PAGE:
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From Warren Young <war...@etr-usa.com>
Subject UTF-8 HOWTO
Date Thu, 23 Feb 2006 17:27:38 GMT
I finally got around to converting our Apache::ASP application so that 
it uses UTF-8 throughout, instead of Latin-1.  I learned a few things 
that aren't discussed in the archives, so I'm setting them down here for 
others to find.

1. It's best if you use newer Perls.  5.8.0 is adequate, but has known 
bugs in its Unicode handling.  When run under 5.8.0, our program 
exhibits a double UTF-8 conversion in one circumstance, while the other 
screens show the data correctly.  When the same program is run under 
5.8.5, all screens show the correct data.  While it's theoretically 
possible to get Perl 5.6.x to cope with UTF-8 data, I don't recommend 
messing with it.  A few years ago when I first tried using UTF-8, I was 
using 5.6 and had many problems with Perl smashing my data back to 
Latin-1 incorrectly.

2. Also use the newest mod_perl you can.  There are known Unicode bugs 
in mod_perl 1.99_09 and older.

3. You must say "use utf8;" at the top of each ASP file.  If you use 
$Response->Include(), each included file also has to say "use utf8;". 
The same goes for any Perl modules you use, if you will be passing UTF-8 
strings through them.

4. mod_perl doesn't set the LANG environment variable unless you ask it 
to.  Perls 5.8 and newer use the LANG environment variable (among other 
things) to decide whether to use UTF-8 by default or not.  I didn't find 
it to be necessary to ask mod_perl to set this variable in my program, 
but it can't hurt to do it.  If nothing else, it's one less thing you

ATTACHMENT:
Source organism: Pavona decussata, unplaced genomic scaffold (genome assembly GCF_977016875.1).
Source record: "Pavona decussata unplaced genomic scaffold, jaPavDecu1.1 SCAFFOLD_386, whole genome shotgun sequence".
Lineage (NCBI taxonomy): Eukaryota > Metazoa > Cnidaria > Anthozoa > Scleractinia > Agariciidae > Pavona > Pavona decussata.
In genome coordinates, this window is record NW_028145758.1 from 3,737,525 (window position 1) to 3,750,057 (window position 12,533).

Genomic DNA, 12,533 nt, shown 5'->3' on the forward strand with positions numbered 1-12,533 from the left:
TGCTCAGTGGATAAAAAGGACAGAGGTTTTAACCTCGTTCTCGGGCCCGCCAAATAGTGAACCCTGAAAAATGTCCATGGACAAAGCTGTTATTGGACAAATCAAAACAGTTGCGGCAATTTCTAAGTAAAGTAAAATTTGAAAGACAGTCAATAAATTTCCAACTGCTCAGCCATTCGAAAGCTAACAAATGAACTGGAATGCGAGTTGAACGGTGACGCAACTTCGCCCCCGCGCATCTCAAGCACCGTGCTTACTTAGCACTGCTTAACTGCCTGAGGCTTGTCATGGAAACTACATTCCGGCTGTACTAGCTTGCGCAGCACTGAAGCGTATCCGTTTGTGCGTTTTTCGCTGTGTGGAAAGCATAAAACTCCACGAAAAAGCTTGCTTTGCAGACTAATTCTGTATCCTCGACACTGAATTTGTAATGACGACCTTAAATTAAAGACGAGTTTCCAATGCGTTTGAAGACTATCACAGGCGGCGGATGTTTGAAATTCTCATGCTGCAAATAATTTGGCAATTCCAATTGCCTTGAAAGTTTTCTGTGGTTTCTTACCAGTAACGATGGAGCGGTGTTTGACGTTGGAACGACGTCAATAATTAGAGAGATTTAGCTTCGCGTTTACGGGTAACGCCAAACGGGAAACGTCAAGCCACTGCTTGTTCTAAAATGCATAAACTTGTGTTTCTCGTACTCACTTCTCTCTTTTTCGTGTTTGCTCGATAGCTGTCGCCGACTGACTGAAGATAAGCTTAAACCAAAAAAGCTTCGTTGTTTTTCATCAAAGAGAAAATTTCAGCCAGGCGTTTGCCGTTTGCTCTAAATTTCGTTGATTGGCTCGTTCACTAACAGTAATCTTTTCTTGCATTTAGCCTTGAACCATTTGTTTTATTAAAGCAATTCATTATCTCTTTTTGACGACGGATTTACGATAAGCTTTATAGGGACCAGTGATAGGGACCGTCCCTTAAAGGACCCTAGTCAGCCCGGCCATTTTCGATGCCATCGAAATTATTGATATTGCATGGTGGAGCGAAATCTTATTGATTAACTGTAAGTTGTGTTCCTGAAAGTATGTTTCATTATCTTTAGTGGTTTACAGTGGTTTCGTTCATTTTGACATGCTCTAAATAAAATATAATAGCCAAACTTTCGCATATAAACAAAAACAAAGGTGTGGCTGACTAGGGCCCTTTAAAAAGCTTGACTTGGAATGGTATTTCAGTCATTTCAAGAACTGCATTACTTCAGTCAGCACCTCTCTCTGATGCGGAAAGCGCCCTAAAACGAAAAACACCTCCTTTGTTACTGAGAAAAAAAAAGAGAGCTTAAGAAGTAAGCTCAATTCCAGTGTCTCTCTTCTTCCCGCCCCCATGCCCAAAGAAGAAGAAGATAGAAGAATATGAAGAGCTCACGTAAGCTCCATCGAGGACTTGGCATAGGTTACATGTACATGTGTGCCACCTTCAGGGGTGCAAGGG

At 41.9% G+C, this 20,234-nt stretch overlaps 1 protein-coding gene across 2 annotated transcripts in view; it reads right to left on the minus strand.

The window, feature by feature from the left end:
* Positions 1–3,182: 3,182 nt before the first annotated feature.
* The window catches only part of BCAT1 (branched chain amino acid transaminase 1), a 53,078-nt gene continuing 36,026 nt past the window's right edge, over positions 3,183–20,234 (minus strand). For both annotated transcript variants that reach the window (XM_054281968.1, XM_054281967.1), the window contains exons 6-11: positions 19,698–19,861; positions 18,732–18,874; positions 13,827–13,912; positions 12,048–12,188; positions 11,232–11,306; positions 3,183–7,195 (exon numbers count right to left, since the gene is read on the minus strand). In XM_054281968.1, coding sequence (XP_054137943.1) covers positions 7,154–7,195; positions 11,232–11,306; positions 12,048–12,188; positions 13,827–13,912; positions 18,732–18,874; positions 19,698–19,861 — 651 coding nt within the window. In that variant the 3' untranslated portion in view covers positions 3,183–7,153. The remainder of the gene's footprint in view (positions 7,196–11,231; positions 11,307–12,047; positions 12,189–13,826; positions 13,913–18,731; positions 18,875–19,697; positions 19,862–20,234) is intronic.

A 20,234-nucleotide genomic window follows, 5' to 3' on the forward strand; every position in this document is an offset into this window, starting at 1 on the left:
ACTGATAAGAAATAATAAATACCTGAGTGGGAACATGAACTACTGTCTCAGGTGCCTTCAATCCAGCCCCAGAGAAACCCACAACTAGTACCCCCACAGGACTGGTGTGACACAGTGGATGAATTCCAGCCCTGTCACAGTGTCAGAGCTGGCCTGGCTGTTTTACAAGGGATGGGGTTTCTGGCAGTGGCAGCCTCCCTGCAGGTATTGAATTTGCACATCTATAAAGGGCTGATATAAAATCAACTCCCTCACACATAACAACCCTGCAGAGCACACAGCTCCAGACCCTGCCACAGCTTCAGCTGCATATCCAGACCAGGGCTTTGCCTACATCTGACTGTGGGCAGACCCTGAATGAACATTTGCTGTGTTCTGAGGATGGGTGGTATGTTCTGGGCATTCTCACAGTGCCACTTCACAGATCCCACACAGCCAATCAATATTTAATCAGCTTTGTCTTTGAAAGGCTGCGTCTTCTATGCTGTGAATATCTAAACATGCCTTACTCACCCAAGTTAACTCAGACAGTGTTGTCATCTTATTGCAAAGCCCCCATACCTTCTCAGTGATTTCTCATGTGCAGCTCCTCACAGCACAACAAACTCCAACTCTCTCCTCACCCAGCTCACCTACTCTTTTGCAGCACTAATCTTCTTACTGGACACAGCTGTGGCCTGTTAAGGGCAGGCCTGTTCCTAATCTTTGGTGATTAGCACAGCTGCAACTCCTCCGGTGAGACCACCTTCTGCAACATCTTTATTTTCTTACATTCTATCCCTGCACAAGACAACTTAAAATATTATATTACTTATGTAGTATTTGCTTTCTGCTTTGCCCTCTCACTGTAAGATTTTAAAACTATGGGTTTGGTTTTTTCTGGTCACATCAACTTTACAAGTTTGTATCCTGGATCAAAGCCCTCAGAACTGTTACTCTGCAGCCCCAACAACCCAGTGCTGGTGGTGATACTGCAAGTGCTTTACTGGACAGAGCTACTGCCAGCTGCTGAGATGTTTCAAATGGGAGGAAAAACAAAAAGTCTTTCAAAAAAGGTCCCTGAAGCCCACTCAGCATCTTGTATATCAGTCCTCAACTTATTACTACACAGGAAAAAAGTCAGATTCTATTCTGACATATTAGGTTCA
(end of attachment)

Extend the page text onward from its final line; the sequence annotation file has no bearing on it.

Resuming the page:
have to blame if your pages aren't showing the right data.  In your 
httpd.conf, right after "PerlModule Apache::ASP", say "PerlPassEnv 
LANG".  This will pass your system's default value for LANG through to 
the mod_perl instances, and thus to Apache::ASP.

5. Ensure that your data source is passing UTF-8 data correctly.  In our 
program, the data comes in via an XML path, so we needed to inform the 
XML parser that the data is UTF-8.  Otherwise, the XML parser assumes 
it's Latin-1, and you get a double UTF-8 conversion.

6. Finally, you need to communicate that the data is UTF-8 to the 
browser.  This is done with the Content-Type HTTP header, which you can 
set in a number of ways.  I like to do it in a <meta> tag at the top of 
each file that will contain UTF-8 data:

     <meta http-equiv="Content-Type" content="text/html; charset=utf-8">

Alternately, if all documents on your server should be treated as UTF-8, 
there's an Apache configuration directive to force all output to be 
declared as UTF-8.

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